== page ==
Normal Boiling Point (NBP) (℃)

Fluid types

LFL (%)

Safety group

GWP

R134a

CH2FCF3

102.03

101.1

4.059

215.9

26.5

Wet

None

A1

1300

R1234ze

CHF=CHCF3

114.04

109.37

3.636

195.4

18.96

Dry

7.6

A2L

6

R134ayf

CH2=CFCF3

114.04

94.7

3.382

183.2

29.49

Dry

6.5

A2L

4


CFD AND THERMODYNAMIC MODEL
Numerical Procedure
CFD simulation is performed using commercial CFD software (Fluent). Using finite volume method for discretization, the nonlinear governing equations of turbulent flow are solved in steady state condition. For this purpose, an implicit density based solver is used. The CFD analysis is conducted using a twodimensional model. In this regard, a 2D axisymmetric model is employed to take into account the 3D effects as well as to reduce the mesh size and processing time. A secondorder upwind scheme is used to discretize flow variables. The solution is considered to be converged when the relative residuals are below 10^{6} \(10^{ 6}\)for all variables. Pressure inlet and pressure outlet boundary conditions are applied to the inlet and the outlet of the ejector, respectively. Since the input and the output flow velocities of the ejector are very low compared to the flow velocity inside the ejector, there is not much difference between the static pressure and the stagnation pressure at the ejector boundaries. Consequently, the static pressure was considered as the stagnation pressure in boundaries. To simplify the analysis, the ideal gas model is employed to investigate the fluid behavior inside the ejector and all thermophysical properties are assumed to be constant except density, which is computed from the ideal gas equation. It was proved by researchers that that ideal gas model could provide similar results to a real gas model (Sriveerakul et al., 2007; Wu et al., 2018). Heat transfer through the walls is neglected because the fluid in the ejector has high speed.
Concisely, the following assumptions are made in the numerical procedure:

The flow is considered to be axisymmetric.

The flow is considered to follow the ideal gas treatment.

The flow velocity at boundaries is neglected.

The heat transfer through ejector walls is neglected.
As it was mentioned earlier, to reduce the processing time, a 2D model is used instead of 3D model in the current study.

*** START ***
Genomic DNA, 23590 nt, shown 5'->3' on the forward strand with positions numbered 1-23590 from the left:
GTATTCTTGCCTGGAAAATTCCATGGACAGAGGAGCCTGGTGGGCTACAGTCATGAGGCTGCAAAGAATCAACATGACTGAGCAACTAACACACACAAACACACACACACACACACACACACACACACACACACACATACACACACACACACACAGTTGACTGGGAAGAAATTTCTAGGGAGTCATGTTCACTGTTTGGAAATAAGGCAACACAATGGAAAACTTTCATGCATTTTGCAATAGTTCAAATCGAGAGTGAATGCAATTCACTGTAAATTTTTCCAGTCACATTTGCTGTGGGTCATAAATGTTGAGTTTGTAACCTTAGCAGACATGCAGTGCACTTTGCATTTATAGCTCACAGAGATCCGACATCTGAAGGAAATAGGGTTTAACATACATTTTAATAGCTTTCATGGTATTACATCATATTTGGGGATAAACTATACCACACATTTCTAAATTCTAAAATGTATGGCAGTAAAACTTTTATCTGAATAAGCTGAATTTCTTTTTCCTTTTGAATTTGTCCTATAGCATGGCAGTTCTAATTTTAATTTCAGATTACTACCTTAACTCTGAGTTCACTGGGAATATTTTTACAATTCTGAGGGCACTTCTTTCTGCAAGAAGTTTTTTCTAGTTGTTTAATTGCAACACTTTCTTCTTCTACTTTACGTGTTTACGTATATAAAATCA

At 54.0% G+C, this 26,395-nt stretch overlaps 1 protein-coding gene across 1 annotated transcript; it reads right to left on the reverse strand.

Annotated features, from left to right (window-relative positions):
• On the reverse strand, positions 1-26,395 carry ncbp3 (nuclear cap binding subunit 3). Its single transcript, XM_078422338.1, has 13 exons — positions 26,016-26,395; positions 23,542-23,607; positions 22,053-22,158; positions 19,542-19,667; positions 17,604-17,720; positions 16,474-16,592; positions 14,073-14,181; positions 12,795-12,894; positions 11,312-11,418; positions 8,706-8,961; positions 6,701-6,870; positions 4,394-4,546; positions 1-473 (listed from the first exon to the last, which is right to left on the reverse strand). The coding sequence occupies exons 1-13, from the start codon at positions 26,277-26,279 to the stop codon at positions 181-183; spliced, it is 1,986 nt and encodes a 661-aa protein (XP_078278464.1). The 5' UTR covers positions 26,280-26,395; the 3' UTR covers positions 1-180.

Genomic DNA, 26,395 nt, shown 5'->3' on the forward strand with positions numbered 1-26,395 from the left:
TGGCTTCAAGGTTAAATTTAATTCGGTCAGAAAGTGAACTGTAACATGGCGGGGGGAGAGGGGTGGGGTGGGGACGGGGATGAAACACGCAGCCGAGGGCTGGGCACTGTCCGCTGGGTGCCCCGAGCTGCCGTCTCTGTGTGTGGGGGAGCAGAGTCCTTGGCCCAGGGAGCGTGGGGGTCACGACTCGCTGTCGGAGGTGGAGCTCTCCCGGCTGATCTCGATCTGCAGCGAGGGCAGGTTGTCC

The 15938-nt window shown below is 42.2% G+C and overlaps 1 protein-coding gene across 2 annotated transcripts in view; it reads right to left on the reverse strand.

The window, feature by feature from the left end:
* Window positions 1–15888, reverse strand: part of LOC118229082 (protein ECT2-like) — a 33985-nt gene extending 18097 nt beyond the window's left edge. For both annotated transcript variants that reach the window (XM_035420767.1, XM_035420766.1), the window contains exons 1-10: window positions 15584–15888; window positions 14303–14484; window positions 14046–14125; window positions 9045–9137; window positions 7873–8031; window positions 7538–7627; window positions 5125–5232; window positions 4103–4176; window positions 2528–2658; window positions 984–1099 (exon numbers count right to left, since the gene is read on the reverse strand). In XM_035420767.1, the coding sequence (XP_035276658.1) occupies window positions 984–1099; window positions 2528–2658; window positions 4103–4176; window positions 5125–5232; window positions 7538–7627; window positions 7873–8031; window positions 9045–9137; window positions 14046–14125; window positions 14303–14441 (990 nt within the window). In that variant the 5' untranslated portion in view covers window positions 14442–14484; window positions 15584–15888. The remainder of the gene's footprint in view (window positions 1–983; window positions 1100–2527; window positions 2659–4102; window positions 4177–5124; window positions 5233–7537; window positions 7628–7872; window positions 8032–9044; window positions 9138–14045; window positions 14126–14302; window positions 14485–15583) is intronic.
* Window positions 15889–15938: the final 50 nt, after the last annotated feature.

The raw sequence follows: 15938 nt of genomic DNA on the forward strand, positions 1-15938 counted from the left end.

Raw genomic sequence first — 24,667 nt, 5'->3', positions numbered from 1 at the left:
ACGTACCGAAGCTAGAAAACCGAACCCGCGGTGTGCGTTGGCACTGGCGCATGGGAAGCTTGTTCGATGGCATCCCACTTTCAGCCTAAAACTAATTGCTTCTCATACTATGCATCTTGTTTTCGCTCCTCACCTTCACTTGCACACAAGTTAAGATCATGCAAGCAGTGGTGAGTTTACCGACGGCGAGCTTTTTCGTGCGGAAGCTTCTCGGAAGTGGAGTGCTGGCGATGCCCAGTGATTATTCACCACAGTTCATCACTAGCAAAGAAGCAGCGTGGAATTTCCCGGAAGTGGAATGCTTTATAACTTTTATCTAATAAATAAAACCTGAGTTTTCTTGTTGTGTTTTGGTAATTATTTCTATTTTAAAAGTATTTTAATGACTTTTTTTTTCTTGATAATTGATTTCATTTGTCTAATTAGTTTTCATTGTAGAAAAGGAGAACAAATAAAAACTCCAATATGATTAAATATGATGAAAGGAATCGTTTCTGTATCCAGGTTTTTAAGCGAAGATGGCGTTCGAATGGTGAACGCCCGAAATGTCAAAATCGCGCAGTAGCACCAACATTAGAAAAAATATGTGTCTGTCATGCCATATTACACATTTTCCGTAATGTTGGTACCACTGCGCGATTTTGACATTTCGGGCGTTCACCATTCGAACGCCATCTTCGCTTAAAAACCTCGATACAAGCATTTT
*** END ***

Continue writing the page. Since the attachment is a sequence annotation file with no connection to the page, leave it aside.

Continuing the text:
Governing Equations
General forms of the conservation equations that describe the compressible flow are shown in equations (2)(4):
\[\frac{\partial\rho}{\partial t} + \frac{\partial(\rho u_{i})}{\partial x_{i}} = 0\] 
(2) 
\[\frac{\partial(\rho u_{i})}{\partial t} + \frac{\partial}{\partial x_{j}}\left( \rho u_{i}u_{j} \right) =  \frac{\partial P}{\partial x_{i}} + \frac{\partial\tau_{\text{ij}}}{\partial x_{j}}\] 
(3) 
\[\frac{\partial(\rho E)}{\partial t} + \frac{\partial}{\partial x_{i}}\left( \rho u_{i}E + u_{i}P \right) = \frac{\partial P}{\partial t} + \frac{\partial}{\partial x_{i}}\left( k_{\text{eff}}\frac{\partial T}{\partial x_{i}} \right) + \frac{\partial}{\partial x_{j}}(u_{i}\tau_{\text{ij}})\] 
(4) 
where ρ, u, P, E, k_{eff}, τ, and T represent the density, velocity, pressure, total energy, thermal conductivity, stress tensor and temperature respectively. Equations (24) represent the conservation of mass, momentum and energy respectively.
Thermodynamic Analysis of the Refrigeration Cycle
The COP is defined as the ratio of the cooling capacity (\({\dot{Q}}_{\text{evaporator}})\)to heat supply to the boiler (\({\dot{Q}}_{\text{boiler}})\)and the required work for the pump (\({\dot{W}}_{\text{pump}}\)). The cooling capacity, required heat for the boiler and the pump work, as the main sources of energy exchanges, are calculated from the equations (5)(7) as follows:
\[{\dot{Q}}_{\text{evaporator}} = {\dot{m}}_{\text{evaporator}}(h_{\text{eo}}  h_{\text{ei}})\] 
(5) 
\[{\dot{Q}}_{\text{boiler}} = {\dot{m}}_{\text{boiler}}(h_{\text{bo}}  h_{\text{bi}})\] 
(6) 
\[{\dot{W}}_{\text{pump}} = {\dot{m}}_{\text{boiler}}(h_{\text{po}}  h_{\text{pi}})\] 
(7)